Radical HCI Bibliography

activism, community informatics, design, design research, design theory, HCI, hci research, HCI/d, Human-Computer Interaction, Informatics, interaction design, organizing, organizing for causes, Uncategorized

I’ve been collecting readings for a new project focused on HCI as it pertains to organizing and activism. So far a quick skim as yielded some interesting insights and questions. Here is a link to a prelim bibliography of relevant readings [added 12/26/2017 @817PM EST – some entries are incomplete]. I will update the file on the semi-regular basis in case there is any interest in resource sharing. I’ve been working my way through these texts with an eye towards the following:

  • activists unique needs/constraints (there are many)
  • nature of the collaborative relationship (I like the idea that contestational design requires that designers/researchers “take sides on contentious social issues” as a necessary part of their work)
  • key artifacts like TXTmob, Dialup Radio, resist.org, Protest.net, Indymedia, and many others (case studies coming if they don’t already exist)
  • key methodologies (content analysis of social media seems common / embedding in volatile places and critical making workshops are less common)
  • key theoretical influences, such as: Mouffe, Laclau & Mouffe, and Habermas, and
  • generally interesting bits of text (always part of my approach… identify things that are interesting for reasons that aren’t immediately obvious)

I’m eager to continue this project and interested in potential collaborations with others working in this area.


Finally, DIS

design, design research, HCI, HCI/d, Human-Computer Interaction, Interaction Design, knowledge production, knowledge tools, research, writing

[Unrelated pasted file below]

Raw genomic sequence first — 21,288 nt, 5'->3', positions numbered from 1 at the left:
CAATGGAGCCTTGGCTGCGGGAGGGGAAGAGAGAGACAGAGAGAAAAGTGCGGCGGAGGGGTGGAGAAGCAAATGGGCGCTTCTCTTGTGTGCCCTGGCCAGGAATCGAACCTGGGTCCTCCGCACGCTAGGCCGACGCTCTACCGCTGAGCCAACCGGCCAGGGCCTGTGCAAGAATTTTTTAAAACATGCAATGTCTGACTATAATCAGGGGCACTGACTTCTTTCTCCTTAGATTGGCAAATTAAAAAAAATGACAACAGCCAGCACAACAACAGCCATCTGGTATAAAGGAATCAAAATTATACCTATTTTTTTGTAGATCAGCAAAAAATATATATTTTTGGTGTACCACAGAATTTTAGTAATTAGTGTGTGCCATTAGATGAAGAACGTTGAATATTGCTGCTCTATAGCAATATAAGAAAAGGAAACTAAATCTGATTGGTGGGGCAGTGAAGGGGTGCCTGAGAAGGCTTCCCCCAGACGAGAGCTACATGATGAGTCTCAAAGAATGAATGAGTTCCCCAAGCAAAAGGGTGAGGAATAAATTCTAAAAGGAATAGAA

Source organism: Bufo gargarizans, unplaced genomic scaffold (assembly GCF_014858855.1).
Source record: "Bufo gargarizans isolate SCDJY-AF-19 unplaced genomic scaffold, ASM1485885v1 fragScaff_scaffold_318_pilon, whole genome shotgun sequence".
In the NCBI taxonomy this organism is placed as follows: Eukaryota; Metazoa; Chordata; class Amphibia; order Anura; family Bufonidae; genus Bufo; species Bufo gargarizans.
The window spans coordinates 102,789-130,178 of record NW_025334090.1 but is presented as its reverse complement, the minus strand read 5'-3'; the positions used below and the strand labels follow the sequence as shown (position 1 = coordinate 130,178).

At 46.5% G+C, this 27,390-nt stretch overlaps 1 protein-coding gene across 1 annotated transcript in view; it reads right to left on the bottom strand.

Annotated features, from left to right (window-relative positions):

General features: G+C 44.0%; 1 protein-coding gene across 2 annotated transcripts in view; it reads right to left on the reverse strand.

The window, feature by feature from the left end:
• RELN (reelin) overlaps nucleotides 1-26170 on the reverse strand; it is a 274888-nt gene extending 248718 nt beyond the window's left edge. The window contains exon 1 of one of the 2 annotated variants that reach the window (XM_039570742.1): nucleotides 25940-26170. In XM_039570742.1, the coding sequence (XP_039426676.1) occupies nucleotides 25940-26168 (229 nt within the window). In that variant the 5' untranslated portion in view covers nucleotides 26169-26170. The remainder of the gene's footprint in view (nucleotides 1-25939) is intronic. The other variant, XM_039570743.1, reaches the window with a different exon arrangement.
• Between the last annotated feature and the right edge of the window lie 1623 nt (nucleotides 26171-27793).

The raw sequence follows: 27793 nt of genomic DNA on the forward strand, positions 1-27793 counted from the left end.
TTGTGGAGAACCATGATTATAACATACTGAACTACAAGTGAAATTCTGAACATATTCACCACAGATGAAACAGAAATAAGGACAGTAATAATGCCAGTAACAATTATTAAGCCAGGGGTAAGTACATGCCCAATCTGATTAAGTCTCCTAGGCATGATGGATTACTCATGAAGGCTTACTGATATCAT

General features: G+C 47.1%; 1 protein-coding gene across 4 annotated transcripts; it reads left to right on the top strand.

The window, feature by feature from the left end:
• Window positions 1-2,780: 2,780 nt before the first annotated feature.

After a few years of submitting papers to HCI venues and learning how to cope with rejection after rejection after rejection*, I finally managed to get one accepted at ACM Designing Interactive Systems (DIS) 2017.

It’s a full paper, and it’s the outcome of a collaboration with Erik Stolterman. Here’s the abstract:

What are big questions? Why do scholars propose them? How are they generated? Could they be valuable and useful in HCI research? In this paper we conduct a thorough review of “big questions” literature, which draws on scholarship from a variety of fields and disciplines. Our intended contribution is twofold. First, we provide a substantive review of big questions scholarship, which to our knowledge has never been done before. Second, we leverage this summary as a means of examining the value and utility of big questions in HCI as a research discipline. Whether HCI decides that generating and having big questions would be a desirable path forward, we believe that examining the potential for big questions is a useful way of becoming more reflective about HCI research.

I’ll add a link to the draft soon, so if you find the abstract intriguing please do check back to download the paper. Can’t wait to visit Edinburgh!

*If you’re looking for an entertaining text on rejection-proofing yourself, I highly recommend Rejection Proof.